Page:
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Saturday, April 30, 2016

Is U.S. Productivity Waning?



Why Is Productivity So Weak? Three Theories





More than 151 million Americans count themselves employed, a number that has risen sharply in the last few years. The question is this: What are they doing all day?
Because whatever it is, it barely seems to be registering in economic output. The number of hours Americans worked rose 1.9 percent in the year ended in March. New data released Thursday showed that gross domestic productin the first quarter was up 1.9 percent over the previous year. Despite constant advances in software, equipment and management practices to try to make corporate America more efficient, actual economic output is merely moving in lock step with the number of hours people put in, rather than rising as it has throughout modern history.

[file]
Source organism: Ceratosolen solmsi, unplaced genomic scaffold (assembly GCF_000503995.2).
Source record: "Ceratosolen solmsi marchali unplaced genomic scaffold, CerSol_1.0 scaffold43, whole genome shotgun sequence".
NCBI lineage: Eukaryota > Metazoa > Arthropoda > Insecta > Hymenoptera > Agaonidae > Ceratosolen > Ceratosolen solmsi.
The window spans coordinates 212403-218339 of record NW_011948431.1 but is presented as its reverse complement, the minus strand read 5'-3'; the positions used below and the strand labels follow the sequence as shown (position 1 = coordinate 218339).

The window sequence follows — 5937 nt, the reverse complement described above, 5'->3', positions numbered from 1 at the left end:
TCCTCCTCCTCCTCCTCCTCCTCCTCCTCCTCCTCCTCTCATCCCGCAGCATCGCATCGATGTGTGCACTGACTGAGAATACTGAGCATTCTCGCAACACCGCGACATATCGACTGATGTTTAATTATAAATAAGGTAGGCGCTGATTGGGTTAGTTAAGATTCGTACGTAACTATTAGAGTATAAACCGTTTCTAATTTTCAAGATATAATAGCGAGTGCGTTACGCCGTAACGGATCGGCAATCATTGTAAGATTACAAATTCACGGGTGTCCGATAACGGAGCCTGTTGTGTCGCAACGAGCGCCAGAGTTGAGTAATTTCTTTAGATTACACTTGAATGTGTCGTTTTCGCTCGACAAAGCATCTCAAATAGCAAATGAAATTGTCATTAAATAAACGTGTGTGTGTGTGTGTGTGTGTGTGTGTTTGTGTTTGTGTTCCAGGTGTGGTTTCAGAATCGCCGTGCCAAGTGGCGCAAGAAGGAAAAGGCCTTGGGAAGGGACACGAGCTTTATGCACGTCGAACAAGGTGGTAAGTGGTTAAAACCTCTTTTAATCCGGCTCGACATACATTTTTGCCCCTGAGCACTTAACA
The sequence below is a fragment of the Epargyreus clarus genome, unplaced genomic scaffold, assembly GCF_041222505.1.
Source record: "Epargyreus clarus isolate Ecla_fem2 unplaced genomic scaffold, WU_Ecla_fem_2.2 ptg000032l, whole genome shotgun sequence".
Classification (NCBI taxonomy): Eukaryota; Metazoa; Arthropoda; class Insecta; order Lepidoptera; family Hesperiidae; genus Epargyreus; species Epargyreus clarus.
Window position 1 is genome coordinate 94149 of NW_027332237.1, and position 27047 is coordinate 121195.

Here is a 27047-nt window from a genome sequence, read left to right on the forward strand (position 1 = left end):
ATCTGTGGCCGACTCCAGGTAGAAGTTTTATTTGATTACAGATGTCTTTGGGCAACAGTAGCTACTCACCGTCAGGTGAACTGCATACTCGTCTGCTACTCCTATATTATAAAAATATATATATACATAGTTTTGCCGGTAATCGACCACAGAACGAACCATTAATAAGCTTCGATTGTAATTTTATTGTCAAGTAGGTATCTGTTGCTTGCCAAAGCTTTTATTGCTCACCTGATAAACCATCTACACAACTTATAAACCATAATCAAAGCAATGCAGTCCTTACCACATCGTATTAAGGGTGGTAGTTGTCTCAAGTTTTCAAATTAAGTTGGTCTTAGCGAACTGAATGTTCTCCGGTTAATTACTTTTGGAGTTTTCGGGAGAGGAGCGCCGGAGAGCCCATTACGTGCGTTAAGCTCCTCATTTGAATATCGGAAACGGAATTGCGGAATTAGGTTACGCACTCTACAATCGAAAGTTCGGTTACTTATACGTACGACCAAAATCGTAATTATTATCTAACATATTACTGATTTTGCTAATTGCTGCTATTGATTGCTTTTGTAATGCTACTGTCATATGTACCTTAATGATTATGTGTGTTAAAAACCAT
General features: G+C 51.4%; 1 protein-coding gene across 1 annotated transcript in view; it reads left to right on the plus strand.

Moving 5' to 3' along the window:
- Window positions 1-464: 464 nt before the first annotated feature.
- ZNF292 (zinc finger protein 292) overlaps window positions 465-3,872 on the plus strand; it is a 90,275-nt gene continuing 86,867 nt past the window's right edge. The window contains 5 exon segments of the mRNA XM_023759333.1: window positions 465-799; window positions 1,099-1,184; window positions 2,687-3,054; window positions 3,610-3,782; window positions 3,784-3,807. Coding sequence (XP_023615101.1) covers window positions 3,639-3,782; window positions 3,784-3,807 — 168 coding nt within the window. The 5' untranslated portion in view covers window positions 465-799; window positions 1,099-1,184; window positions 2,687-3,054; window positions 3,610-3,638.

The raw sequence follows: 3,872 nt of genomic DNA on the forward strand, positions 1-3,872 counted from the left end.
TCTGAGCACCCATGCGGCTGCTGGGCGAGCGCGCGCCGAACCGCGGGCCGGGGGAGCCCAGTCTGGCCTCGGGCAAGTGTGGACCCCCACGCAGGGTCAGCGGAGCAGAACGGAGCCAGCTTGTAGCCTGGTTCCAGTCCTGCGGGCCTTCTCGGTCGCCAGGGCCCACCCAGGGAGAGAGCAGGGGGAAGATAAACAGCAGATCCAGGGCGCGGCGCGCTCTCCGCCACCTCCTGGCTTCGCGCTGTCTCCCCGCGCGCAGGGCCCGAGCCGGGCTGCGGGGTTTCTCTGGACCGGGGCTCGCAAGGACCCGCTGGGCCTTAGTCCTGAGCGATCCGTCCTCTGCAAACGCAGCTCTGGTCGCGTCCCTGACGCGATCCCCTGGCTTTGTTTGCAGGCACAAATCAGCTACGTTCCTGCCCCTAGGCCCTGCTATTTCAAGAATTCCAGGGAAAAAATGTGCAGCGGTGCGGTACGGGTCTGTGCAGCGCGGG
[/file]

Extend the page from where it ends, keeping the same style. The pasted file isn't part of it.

We could chalk that up to a statistical blip if it were a single year; productivity data are notoriously volatile. But this has been going on for some time. From 2011 through 2015, the government’s official labor productivity measure shows only 0.4 percent annual growth in output per hour of work. That’s the lowest for a five-year span since the 1977-to-1982 period, and far below the 2.3 percent average since the 1950s.
Productivity is one of the most important yet least understood areas of economics. Over long periods, it is the only pathway toward higher levels of prosperity; the reason an American worker makes much more today than a century ago is that each hour of labor produces much more in goods and services. Put bluntly, if the kind of productivity growth implied by the new data published Thursday were to persist indefinitely, your grandchildren would be no richer than you.
N Y Times 

LEARNING LIBRARY